Full Definition Of Approbate And Reprobate

The principle of “approbate and reprobate” is a legal doctrine that embodies a fundamental concept in equity and contract law. Originating from Scottish law, this doctrine has been adopted and applied in various jurisdictions, including English law. It essentially holds that a party cannot accept (approbate) the beneficial aspects of a contract or document while simultaneously rejecting (reprobate) the burdensome parts. This overview delves into the origins, applications, and implications of this doctrine, providing a comprehensive understanding of its role and relevance in contemporary legal contexts.

Origins and Development

Historical Background

The doctrine of approbate and reprobate has its roots in Roman law, from which many principles of modern equity are derived. The Latin maxim “qui approbat non reprobate” (he who approbates cannot reprobate) succinctly captures the essence of the rule. In Scottish law, the doctrine evolved to prevent parties from engaging in contradictory behaviour regarding their legal rights and obligations.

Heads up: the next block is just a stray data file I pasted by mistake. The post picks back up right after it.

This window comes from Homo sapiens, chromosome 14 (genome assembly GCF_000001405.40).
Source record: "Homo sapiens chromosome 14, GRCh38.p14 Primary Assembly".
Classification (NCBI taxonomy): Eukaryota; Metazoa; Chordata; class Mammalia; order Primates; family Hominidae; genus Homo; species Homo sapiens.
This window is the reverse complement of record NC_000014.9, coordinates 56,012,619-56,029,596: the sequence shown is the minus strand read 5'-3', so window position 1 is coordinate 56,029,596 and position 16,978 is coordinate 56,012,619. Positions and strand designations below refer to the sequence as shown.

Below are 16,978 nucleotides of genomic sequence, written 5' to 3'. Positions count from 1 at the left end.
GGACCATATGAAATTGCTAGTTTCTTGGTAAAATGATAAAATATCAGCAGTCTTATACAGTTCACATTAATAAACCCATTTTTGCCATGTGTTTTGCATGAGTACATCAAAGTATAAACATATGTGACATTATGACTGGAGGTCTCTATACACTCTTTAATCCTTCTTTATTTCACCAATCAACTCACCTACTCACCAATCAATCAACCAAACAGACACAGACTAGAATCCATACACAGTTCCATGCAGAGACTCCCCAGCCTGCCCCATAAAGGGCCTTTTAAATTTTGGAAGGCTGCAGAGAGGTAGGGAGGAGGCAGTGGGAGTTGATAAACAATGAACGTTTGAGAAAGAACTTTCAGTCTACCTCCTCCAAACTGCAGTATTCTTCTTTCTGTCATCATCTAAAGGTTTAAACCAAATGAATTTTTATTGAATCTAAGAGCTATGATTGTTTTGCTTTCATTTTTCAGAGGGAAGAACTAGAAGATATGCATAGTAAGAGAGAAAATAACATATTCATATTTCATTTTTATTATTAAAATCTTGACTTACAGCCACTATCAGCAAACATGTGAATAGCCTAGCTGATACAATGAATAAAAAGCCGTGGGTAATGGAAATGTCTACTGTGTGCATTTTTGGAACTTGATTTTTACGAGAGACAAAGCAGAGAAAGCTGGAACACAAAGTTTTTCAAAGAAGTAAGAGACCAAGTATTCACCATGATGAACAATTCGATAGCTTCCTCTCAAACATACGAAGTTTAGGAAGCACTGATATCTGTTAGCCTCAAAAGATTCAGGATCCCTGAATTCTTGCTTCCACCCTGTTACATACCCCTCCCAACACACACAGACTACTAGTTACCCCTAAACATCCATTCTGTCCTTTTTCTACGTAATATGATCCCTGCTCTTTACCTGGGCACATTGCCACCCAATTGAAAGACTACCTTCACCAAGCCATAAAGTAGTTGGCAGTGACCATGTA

Adoption in English Law

In English law, the principle was embraced as part of the broader development of equitable doctrines aimed at ensuring fairness and consistency in contractual dealings. It serves to uphold the integrity of agreements and the expectations of parties who rely on the terms of such agreements.

Key Elements and Mechanisms

Definition and Scope

At its core, the doctrine of approbate and reprobate precludes a party from selectively affirming or denying parts of a legal instrument or agreement. For instance, if an individual accepts a benefit under a will, they cannot subsequently challenge the validity of the will to avoid an obligation it imposes.

Legal Rationale

The legal rationale behind this doctrine is rooted in the principles of consistency and fairness. It prevents parties from engaging in “double-dealing” and ensures that they cannot “blow hot and cold” with respect to the same transaction. This principle maintains the balance of justice and protects the sanctity of legal agreements.

Application in Various Jurisdictions